Followers Embrace Curiosity's Mars Tweets

The Mars rover Curiosity is exploring the surface of the Red Planet in the Gale Crater, and it is also tweeting about its mission. The rover has a distinct personality, albeit one made by the strokes on a keyboard from the Jet Propulsion Lab in Pasadena, Calif.

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STEVE INSKEEP, HOST:

Now, at the same time that Adam Steltzner's team was waiting for news from Curiosity, tens of thousands of people around the world were waiting for some news from the rover's own Twitter feed. One week after landing, nearly 900,000 followers are getting to know the unique personality of Mars Curiosity. That's the rover's name on Twitter.

RENEE MONTAGNE, HOST:

Here are a couple of Curiosity's tweets so far: You asked for pics from my trip, here you go: my first look of many to come of my new home, Mars.

INSKEEP: And, well, looky here: I'm casting a shadow on the ground in Mars' Gale Crater.

MONTAGNE: Well, since the rover has its own voice and personality on Twitter, we thought it would be fun to give Curiosity an actual voice. So we've been playing around with a computer.

UNIDENTIFIED MAN #1: It once was one small step, now it's six big wheels.

INSKEEP: Or maybe you imagine a female rover.

UNIDENTIFIED WOMAN: It once was one small step, now it's six big wheels.

MONTAGNE: Three women from the Jet Propulsion Laboratory in Pasadena here in California are responsible for the rover's Twitter thoughts. And to them, the rover is a she. One of them, Stephanie Smith, says Curiosity has a distinct character.

STEPHANIE SMITH: Thinking about her as the most advanced, biggest, most complex robot Earth has ever sent to the surface of another planet, and she's got a rock vaporizing laser on her head, I think she's got some well-earned bravada.

INSKEEP: And, of course, if a rover starts tweeting from Mars, you want to ask a question. Questions to Curiosity are being tweeted from all over the world, and they cover everything from the ridiculous to extremely detailed science questions. NASA's Smith explains.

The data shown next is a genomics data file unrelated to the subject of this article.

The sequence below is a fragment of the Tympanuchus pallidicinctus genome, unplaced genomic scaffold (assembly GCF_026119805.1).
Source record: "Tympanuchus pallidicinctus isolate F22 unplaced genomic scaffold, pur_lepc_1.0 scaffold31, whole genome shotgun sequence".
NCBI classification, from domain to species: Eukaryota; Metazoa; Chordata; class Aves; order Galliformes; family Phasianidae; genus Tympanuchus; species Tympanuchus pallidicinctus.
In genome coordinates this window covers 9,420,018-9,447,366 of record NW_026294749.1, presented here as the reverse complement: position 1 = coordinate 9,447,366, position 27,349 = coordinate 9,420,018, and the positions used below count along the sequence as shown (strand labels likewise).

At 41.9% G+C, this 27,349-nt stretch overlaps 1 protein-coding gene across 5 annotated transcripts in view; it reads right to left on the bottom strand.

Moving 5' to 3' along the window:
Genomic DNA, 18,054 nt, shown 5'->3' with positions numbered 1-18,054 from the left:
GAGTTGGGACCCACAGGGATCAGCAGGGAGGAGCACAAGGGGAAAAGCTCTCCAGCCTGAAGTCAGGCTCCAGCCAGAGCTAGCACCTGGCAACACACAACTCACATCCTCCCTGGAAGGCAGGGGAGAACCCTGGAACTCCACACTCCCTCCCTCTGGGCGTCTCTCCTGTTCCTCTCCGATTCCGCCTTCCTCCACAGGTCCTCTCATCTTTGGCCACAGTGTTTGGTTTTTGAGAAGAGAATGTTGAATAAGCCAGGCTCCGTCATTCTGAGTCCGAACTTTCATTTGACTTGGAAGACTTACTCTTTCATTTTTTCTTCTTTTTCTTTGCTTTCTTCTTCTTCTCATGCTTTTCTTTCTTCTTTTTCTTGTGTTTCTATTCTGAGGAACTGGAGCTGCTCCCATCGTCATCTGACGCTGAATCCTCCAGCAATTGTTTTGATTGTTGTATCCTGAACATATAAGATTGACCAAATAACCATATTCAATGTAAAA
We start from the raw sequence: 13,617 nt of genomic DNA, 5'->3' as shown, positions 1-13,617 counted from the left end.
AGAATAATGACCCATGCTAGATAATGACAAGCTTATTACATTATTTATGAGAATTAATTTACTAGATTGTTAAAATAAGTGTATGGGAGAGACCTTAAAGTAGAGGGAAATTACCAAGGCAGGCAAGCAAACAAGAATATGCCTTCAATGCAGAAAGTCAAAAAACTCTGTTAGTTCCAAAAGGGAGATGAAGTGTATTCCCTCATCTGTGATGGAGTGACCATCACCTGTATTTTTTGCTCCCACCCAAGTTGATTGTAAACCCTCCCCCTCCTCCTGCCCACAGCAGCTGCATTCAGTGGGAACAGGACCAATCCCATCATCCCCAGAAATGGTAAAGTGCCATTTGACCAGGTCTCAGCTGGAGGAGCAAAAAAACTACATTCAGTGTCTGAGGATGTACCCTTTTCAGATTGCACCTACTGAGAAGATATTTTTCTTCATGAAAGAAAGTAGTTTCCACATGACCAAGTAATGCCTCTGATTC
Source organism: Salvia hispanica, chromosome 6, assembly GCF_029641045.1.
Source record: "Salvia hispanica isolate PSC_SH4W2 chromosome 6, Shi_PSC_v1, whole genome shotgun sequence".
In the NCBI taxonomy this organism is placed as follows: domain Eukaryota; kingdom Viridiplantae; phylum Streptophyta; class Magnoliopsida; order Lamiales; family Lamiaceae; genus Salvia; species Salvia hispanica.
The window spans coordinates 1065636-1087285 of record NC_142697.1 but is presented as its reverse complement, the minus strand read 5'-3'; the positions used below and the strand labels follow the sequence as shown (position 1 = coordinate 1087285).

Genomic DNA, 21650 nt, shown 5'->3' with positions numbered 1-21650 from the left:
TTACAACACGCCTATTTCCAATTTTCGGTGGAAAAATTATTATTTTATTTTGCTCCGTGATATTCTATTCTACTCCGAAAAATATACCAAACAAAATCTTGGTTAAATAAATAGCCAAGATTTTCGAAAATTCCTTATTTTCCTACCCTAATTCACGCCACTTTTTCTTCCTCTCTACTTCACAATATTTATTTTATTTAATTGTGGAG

SMITH: We want to be engaging. We want to be surprising. And if we get a laugh and a chuckle out of someone, that's marvelous, but it never trumps the fact that we're trying to share the real science and engineering of this mission.

MONTAGNE: Along with questions from school children, science enthusiasts and those who just stumble upon the feed, the rover also has some celebrity followers.

INSKEEP: Big Bird, Elmo and William Shatner, also known as "Star Trek's" Captain Kirk - not to mention the Priceline guy. Stephanie Smith says despite having boldly gone where no man had gone before, Shatner wrote to Curiosity wondering if a particular tweet was directed at him.

SMITH: Bill - if I can be that familiar - was afraid that perhaps the rover was making fun of him with our seven minutes of terror tweet that apparently read to him in his own cadence.

UNIDENTIFIED MAN #1: Entering Mars atmosphere. Seven minutes of terror starts now.

MONTAGNE: You can keep up with the mission. You can follow the adventures of the rover via the Twitter handle @marscuriosity.

INSKEEP: I didn't think of that as William Shatner's cadence, but maybe he thinks he acts like that. I don't know.

MONTAGNE: I didn't either.

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